Desired speeds and rates of climb or descent are variables which are dependent on many factors. For example, the climb speed may be established initially as an indicated airspeed (knots) for the first portion of the climb and subsequently established as a desired mach number; with both values being determined to provide, e.g. minimum fuel to altitude, or minimum time to altitude. Similarly, the engine thrust setting is commonly established for maximum fuel conservation, or, for other considerations. Also, during cruise, the altitude and speed (or Mach number) are variable and chosen to provide, for example, maximum range.
When a pilot is manually flying the aircrfat, he is required to control the aircraft elevator and engine thrust, through the manual controls, to establish and maintain the desired values of speed, altitude, rate of climb, etc., as indicated to him by the various aircraft instruments. Prior automatic and semiautomatic flight control systems have so far provided automatic, or semiautomatic modes of control in one or both of the control axes.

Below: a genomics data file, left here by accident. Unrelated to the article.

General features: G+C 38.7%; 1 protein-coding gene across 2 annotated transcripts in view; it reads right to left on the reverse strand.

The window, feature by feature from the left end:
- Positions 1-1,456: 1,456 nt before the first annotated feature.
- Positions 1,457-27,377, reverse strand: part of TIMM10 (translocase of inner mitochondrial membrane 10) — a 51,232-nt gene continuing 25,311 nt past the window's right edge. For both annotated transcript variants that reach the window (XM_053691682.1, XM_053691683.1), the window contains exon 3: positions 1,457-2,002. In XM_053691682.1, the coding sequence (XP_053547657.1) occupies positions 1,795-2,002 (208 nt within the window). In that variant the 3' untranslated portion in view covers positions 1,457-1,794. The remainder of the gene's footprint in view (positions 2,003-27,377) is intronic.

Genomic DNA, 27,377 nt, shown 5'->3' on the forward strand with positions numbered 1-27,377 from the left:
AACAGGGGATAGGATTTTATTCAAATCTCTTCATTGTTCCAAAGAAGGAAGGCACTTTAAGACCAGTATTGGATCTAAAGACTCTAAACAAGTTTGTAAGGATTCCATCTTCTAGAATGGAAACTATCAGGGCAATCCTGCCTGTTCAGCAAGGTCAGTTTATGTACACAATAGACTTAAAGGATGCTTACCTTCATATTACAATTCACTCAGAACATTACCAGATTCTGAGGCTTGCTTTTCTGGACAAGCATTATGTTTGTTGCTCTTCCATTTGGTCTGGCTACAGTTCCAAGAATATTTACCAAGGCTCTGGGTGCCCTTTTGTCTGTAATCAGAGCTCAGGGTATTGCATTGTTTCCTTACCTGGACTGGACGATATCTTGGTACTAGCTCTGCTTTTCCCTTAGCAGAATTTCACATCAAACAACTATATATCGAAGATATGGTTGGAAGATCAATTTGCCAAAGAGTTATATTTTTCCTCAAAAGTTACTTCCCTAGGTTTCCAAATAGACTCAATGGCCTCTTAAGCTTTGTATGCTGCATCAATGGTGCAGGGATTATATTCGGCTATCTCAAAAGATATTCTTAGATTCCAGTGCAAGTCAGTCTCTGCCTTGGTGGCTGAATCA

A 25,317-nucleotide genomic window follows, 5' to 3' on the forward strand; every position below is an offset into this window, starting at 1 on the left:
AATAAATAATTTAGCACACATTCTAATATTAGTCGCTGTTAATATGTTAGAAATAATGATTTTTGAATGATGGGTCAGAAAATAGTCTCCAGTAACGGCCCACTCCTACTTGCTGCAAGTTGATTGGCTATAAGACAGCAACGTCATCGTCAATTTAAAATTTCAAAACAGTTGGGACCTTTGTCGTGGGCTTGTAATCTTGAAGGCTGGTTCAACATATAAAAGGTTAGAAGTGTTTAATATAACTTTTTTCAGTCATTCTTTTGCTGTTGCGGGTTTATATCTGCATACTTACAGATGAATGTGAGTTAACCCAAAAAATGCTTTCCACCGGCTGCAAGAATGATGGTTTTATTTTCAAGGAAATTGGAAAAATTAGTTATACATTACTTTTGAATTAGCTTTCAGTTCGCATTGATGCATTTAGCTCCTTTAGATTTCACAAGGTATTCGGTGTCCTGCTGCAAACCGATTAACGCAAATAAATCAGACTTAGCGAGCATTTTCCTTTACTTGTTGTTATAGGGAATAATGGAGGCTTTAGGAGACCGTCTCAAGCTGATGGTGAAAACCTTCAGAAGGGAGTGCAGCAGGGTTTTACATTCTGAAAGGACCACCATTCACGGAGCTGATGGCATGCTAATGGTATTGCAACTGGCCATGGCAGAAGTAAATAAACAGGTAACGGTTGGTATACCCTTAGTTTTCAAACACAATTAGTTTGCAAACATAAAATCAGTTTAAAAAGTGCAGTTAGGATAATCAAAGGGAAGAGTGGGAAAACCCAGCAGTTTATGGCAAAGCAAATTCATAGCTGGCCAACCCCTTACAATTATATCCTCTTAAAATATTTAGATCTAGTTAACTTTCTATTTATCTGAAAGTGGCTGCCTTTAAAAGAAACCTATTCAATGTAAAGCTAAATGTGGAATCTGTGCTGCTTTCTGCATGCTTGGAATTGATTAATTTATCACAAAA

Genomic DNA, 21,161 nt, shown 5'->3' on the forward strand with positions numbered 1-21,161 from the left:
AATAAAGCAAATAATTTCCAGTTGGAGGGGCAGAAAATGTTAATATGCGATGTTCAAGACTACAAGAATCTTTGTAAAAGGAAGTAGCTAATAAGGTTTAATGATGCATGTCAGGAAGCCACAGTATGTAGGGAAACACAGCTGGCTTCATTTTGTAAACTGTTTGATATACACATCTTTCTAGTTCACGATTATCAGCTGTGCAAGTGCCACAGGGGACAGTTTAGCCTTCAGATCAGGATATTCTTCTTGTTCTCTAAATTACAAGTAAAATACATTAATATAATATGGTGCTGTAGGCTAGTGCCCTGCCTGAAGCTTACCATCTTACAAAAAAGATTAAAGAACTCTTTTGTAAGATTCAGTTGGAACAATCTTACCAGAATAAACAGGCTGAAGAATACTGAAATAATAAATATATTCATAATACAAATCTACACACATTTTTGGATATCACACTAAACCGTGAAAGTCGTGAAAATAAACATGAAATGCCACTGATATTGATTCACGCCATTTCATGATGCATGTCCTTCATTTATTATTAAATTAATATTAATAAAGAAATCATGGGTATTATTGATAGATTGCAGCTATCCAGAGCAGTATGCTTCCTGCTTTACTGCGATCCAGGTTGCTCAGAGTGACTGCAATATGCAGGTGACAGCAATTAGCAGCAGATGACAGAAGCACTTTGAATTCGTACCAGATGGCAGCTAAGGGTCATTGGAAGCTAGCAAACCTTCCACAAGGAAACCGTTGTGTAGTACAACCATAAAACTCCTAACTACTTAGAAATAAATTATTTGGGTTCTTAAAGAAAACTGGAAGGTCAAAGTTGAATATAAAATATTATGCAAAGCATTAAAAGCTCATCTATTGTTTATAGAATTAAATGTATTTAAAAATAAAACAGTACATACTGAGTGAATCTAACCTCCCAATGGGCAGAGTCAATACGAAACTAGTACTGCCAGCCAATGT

Such devices as engine thrust (EPR or N1) control and airspeed and Mach Hold control modes for the elevator have been utilized, and in the utilization of these devices, the pilot selects the appropriate mode of operation for the pitch (elevator control) axis and for the engine control.
According to present flight control practices it is possible to have both control systems engaged or only one control system engaged and operate the other manually. However, apart from interlock devices which prevent both systems from trying to control the aircraft speed at the same time, the two control systems are independent.